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Webb Essay Competition 2002 – Second Prize

Article by Peter Bartal

September 15, 2006

Why Are We Afraid of the European Union ?
Timisoara is a beautiful town in the western part of Romania. It is considered as one of the cities with the strongest economical potential in the country and the citizens of Timisoara are known as the most open-minded, with the strongest pro-European convictions. Timisoara is also the town where in 1989 the wind of changes that crossed Europe, entered Romania. This is the town that first said ”no” to the totalitarian yoke.
I have lived here since I was born. I have seen the struggle for the present that God gave them and the whole country on Christmas 1989: freedom. And yes, many things have changed since. However, changes have not always been benefic. Now we are struggling for a better life and what you can hear in every news flash: the admission into NATO and the European Union.
The politicians in our government want to make the people believe that their efforts are tremendous and that they are paid off well, but this usually turns out to be untrue, especially when it comes to paying up the debts or keeping some agreement with the international monetary institutions (like IMF or the World Bank). Also the positive effects for an average citizen are invisible, social measures work very badly, investors do not queue at the borders of Romania and the gap between the rich and the poor grows continuously. However, the officials claim that it is ”realistic” to believe, that Romania will join the European Union in 2007. My reaction is merely a bitter smile. But how do the other people see these things? Do they believe (like the government wants them to) that the membership is a kind of ”Holy Grail” that we have to reach regardless of what might cost the population? Or do they react adversely, blaming the European Union for the wrong direction for which the country is heading? Do they really know what the European Union is?
When I heard of the competition organized by the Foreign Policy Centre (actually I read about it in a students magazine distributed freely in the campus of my university), I decided to write myself about what is on the mind of the people of Timisoara. I refused to look for official figures or reports and decided to start this one from scratch: I grasped my sister’s tape recorder and went for a walk in the streets, to ask the people (especially the young) a few questions about the European Union, focusing on their fears.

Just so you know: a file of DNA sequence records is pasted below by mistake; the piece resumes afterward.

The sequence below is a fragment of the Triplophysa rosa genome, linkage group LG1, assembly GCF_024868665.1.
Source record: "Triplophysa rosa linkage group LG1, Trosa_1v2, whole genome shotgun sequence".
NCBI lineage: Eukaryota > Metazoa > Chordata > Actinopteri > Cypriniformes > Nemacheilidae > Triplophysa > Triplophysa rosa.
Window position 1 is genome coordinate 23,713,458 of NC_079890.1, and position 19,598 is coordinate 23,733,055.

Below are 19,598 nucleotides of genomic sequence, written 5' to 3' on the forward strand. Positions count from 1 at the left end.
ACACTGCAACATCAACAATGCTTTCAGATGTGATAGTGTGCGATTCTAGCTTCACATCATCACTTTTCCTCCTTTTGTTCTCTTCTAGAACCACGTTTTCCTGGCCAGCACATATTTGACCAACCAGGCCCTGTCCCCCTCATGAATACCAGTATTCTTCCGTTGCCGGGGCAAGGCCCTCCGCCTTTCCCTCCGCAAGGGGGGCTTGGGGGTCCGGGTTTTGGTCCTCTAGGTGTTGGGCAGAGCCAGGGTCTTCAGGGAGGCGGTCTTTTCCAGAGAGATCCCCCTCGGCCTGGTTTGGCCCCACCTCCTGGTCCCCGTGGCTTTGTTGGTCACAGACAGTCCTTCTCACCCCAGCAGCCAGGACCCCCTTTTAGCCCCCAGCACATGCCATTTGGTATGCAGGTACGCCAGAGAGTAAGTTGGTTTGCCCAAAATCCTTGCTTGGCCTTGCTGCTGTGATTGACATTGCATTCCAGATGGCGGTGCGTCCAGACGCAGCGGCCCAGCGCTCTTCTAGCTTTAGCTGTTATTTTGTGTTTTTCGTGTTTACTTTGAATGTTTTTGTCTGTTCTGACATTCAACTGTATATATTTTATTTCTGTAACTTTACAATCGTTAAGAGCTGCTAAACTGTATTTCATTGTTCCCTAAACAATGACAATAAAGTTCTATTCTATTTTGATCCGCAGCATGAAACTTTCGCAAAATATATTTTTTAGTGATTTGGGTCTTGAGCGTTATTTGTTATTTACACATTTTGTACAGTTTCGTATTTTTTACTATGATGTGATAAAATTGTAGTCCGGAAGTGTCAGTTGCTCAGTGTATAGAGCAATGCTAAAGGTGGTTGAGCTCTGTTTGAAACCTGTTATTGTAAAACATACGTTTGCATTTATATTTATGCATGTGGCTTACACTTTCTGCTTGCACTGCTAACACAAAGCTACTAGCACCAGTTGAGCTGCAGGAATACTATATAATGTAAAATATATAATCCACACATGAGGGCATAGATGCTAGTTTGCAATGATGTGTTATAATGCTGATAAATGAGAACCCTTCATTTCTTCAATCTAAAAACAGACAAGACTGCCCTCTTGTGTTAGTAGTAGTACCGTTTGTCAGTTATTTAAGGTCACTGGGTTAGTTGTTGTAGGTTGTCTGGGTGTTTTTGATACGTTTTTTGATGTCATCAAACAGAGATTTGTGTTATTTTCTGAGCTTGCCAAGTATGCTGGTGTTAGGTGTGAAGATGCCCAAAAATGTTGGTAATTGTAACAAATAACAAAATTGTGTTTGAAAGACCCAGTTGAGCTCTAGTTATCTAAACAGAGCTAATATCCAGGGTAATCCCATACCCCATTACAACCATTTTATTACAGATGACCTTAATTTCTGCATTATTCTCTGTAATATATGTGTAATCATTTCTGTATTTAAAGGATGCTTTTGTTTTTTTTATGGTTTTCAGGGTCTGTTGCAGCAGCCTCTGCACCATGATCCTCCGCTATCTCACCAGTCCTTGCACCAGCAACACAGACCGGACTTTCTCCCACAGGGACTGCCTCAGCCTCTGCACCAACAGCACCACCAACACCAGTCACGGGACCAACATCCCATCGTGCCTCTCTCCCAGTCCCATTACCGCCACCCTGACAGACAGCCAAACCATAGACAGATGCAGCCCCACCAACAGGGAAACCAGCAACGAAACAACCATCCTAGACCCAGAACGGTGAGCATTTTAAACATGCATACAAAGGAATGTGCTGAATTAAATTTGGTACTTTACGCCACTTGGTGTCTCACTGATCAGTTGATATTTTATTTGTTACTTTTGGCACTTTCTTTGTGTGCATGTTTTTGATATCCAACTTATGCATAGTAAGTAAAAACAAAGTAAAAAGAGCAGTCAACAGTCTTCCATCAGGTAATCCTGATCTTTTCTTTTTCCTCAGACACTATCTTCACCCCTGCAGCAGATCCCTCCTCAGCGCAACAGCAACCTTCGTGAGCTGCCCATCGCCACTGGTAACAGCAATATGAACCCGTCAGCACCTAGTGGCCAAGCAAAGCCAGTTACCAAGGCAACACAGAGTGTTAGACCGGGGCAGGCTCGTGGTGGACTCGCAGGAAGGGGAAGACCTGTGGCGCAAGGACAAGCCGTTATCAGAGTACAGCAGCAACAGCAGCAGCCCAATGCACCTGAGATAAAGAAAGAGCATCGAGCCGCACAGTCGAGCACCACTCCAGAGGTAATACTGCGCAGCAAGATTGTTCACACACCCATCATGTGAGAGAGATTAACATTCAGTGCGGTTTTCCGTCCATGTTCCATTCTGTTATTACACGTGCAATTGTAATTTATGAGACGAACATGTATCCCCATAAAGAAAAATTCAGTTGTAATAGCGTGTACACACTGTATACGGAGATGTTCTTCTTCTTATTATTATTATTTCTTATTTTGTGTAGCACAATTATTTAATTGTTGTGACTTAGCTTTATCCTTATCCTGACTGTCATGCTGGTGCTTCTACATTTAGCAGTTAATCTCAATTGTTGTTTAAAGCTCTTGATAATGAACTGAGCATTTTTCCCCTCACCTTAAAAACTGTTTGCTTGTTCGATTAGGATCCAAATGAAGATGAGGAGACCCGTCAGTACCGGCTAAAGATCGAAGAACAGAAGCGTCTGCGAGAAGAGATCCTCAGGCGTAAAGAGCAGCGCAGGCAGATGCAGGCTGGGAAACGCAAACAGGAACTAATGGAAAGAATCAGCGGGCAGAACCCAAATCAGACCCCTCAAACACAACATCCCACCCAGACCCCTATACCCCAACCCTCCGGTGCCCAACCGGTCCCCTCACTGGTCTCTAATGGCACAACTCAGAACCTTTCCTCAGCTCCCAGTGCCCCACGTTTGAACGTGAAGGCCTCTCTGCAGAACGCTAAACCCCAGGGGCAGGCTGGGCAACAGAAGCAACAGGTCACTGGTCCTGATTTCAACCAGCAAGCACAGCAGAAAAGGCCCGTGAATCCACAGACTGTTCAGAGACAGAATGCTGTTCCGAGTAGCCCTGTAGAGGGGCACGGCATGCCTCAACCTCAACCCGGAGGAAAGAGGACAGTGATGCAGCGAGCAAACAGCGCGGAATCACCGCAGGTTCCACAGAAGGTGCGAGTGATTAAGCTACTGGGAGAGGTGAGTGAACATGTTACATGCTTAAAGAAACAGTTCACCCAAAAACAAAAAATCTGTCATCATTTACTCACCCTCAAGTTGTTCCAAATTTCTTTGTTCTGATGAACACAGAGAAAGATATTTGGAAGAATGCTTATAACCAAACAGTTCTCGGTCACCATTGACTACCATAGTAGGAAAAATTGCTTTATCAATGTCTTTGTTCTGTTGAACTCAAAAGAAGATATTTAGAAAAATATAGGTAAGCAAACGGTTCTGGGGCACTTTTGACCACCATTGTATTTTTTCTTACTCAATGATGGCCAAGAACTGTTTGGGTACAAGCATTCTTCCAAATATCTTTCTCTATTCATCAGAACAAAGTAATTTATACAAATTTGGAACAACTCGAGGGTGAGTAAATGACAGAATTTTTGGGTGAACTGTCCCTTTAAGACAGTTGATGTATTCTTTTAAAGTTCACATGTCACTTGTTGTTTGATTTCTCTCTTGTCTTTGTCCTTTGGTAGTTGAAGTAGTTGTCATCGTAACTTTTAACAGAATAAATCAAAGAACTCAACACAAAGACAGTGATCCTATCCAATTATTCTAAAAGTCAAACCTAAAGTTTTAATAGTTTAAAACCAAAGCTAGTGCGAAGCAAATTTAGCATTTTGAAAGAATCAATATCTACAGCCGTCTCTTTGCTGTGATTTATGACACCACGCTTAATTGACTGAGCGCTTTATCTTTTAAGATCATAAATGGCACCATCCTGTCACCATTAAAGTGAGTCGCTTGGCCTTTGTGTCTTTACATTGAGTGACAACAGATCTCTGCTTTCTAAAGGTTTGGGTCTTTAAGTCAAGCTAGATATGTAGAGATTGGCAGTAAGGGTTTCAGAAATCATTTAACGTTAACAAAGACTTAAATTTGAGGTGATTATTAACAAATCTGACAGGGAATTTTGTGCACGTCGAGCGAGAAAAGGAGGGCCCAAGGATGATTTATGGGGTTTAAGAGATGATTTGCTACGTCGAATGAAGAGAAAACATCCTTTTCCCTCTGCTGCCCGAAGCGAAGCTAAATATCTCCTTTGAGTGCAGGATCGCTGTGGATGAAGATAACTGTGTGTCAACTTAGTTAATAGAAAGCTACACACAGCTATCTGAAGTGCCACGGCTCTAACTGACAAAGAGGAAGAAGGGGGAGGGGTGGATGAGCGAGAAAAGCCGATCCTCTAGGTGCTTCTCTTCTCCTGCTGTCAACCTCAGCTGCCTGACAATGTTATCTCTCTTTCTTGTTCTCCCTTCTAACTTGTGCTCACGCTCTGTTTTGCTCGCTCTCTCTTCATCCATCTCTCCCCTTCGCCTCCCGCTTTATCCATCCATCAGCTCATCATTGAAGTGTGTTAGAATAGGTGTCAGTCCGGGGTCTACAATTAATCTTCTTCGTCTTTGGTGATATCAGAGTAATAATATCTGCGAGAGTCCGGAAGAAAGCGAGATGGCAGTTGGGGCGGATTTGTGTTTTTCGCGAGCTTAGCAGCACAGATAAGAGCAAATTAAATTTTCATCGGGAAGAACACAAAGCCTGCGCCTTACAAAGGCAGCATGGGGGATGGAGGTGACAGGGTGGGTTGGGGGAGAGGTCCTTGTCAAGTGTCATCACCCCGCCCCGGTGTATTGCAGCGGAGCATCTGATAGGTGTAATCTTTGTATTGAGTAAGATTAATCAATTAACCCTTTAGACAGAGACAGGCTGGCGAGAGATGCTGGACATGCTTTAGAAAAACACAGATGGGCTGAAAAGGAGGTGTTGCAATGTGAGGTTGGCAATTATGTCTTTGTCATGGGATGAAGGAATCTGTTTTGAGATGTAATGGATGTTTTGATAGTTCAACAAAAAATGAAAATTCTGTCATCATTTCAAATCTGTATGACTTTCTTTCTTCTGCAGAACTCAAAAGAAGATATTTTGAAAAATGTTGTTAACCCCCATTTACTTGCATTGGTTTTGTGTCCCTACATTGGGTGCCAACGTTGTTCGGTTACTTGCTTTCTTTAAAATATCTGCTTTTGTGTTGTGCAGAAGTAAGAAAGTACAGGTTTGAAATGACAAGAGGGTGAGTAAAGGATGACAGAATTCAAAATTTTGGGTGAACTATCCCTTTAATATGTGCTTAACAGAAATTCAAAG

What I have experienced, was of absolutely no surprise to me. But this time I had hard evidence, not just the propaganda of the government or (which naturally never includes negative aspects of a possible membership or reports on problems that still have to be dealt with in order to become a member of the European Union) or personal opinions of my best friends. I did not intend to conduct any survey whatsoever. I am lacking the necessary means and knowledge. Still, I believe the opinions I have heard give a genuine and undistorted insight into what people really believe about the European Union. And the final conclusion is no doubt that the vast majority is not afraid of the European Union. On the other hand, though, they have no idea about what the European Union could be… One of the questions I kept asking first, was: ”What is the European Union?” Most of them looked at me in surprise, speechless at least for the next five seconds. Some of them remained silent even longer, others admitted that they did not know and many invented some kind of vague definition. Let me give you a few examples: ”something we won’t be in very, very soon”, ”a gathering of political forces”, ”a wider horizon”, ”contact with the civilized world”, ”Europe without us”, ”something good”, ”a better way of living together”, ”a world-wide organization” (!). There were a lot of people who made a complete confusion with the NATO. This because they are unable to determine the very nature of these two organisations: the NATO is a military alliance and the EU is (mainly) an economical and political union. I was glad to also meet people who had a clear idea about what the European Union looks like. These are (mainly) graduates (e. g. an en-gineer in the field of military equipment, a team leader at a mobile phone company), a handful of students and the manager of a small company.